These four paintings were part of the recent Robert Houle exhibit at the Winnipeg Art Gallery. Houle is a respected artist with an international reputation who comes from Manitoba’s Sandy Bay First Nation.
Houle says his four paintings depict a spiritual place, the Narrows of Lake Manitoba where the water beating against the limestone cliffs and pounding on the pebbled shore creates the sound of Saulteaux ancestors’ voices, believed to be the voice of Manitou.
“To the Saulteaux,” Houle says, “the Narrows are known as Manito-waban, meaning the ‘divine straits’ or ‘the place where god lives.'”
On the official government site for Manitoba, it says that newcomers to the province were told by the Indigenous people on the prairies that at the Lake Manitoba Narrows the sound of the waves crashing against the rocks of an offshore island was the voice of Manitou or the Great Spirit.
A man named Thomas Spence used the word first in an official way. He was the leader of a settlement near Portage la Prairie and they decided in 1868 to call their community and the district around it The Republic of Manitobah.
Thomas Spence was part of Louis Riel’s provisional government whose delegates went to Ottawa to negotiate the terms for the establishment of a new province they initially wanted to call Assiniboia.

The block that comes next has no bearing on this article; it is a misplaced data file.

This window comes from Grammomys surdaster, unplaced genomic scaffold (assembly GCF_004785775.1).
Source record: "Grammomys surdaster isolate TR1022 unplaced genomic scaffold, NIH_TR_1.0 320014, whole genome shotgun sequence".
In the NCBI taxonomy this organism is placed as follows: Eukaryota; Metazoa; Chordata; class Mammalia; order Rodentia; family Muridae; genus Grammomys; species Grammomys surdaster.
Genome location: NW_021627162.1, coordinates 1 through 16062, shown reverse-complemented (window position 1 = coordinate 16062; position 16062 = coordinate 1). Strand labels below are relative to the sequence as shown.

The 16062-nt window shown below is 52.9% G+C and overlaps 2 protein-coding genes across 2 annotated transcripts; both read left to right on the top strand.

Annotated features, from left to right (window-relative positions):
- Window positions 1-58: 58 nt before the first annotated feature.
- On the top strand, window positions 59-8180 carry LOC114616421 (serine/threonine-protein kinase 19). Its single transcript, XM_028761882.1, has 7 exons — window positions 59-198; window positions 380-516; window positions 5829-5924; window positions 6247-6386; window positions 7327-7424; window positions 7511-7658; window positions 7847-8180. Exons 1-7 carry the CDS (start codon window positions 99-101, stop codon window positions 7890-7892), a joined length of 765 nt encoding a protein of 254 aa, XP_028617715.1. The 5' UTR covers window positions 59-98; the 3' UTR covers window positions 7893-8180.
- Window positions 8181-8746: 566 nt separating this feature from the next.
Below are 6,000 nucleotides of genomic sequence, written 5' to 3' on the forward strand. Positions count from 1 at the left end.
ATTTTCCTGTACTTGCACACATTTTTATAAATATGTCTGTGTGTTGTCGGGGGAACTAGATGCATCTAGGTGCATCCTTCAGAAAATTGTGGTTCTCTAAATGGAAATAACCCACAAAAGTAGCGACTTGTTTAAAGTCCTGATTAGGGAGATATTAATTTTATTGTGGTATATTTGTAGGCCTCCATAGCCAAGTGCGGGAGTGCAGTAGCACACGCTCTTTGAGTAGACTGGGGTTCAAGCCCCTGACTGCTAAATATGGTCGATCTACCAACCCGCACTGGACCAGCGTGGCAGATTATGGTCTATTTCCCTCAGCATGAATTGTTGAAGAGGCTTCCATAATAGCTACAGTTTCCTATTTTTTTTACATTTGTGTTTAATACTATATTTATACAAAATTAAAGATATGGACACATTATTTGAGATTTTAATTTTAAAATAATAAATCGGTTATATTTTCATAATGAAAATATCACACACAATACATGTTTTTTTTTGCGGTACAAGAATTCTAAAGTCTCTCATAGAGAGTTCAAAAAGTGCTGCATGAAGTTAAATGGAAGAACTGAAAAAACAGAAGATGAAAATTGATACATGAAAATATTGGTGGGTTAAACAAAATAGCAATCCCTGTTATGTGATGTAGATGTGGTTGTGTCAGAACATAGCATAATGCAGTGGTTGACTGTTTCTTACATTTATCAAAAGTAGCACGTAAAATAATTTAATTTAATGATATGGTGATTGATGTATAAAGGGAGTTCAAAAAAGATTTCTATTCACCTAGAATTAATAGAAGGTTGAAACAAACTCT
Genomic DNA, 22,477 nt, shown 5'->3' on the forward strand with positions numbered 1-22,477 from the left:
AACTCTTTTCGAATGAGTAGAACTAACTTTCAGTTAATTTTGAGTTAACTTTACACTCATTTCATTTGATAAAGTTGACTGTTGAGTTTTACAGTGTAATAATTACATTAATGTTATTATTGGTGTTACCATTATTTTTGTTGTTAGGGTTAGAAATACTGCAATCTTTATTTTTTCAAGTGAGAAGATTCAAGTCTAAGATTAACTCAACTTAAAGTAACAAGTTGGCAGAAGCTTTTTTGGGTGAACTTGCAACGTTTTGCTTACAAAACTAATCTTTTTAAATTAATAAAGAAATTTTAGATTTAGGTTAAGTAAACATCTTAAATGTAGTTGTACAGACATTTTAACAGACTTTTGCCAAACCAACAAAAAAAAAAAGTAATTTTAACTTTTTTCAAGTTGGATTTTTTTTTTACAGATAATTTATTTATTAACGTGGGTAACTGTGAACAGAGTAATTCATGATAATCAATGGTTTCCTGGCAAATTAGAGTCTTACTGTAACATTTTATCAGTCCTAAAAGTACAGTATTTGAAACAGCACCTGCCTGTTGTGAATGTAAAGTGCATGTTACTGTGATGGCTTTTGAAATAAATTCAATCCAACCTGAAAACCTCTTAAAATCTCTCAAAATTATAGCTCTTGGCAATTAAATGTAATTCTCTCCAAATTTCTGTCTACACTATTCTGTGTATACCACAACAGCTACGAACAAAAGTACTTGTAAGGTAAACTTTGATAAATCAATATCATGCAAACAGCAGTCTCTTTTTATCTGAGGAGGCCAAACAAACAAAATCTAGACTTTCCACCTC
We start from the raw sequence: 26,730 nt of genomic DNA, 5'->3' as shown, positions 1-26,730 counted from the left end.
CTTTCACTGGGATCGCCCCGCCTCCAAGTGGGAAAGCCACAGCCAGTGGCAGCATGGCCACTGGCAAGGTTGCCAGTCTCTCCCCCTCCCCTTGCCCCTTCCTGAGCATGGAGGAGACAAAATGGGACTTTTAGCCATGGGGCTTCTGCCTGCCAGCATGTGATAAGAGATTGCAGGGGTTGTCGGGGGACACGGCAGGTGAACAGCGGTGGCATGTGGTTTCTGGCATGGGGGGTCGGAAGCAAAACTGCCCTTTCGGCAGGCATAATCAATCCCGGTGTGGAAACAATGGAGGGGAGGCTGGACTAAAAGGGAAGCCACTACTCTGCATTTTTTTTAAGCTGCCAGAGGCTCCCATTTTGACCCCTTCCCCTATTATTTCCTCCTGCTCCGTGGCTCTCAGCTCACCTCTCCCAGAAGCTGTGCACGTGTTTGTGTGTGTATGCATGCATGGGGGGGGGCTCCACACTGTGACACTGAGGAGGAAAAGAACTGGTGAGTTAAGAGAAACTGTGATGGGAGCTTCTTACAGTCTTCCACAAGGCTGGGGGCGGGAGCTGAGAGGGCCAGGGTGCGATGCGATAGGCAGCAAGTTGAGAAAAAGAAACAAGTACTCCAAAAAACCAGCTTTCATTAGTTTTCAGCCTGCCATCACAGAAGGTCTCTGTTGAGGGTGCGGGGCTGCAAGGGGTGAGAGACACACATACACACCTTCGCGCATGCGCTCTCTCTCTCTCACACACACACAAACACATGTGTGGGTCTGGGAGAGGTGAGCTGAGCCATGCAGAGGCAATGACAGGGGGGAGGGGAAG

Louis Riel didn’t think Assiniboia was the best choice however and in a letter of instructions to one of the Ottawa delegates suggested either North-West or Manitoba be the name chosen.
When Sir John A Macdonald the prime minister announced the name of the new province as Manitoba in 1870 he said it was chosen for its pleasant sound and importance to the original inhabitants of Manitoba.
In May we celebrate the official founding of Manitoba and so it’s a good month to remember that the name of our province has strong roots in its Indigenous and Metis heritage.
Storied Land- Metis, Indigenous People and Mennonites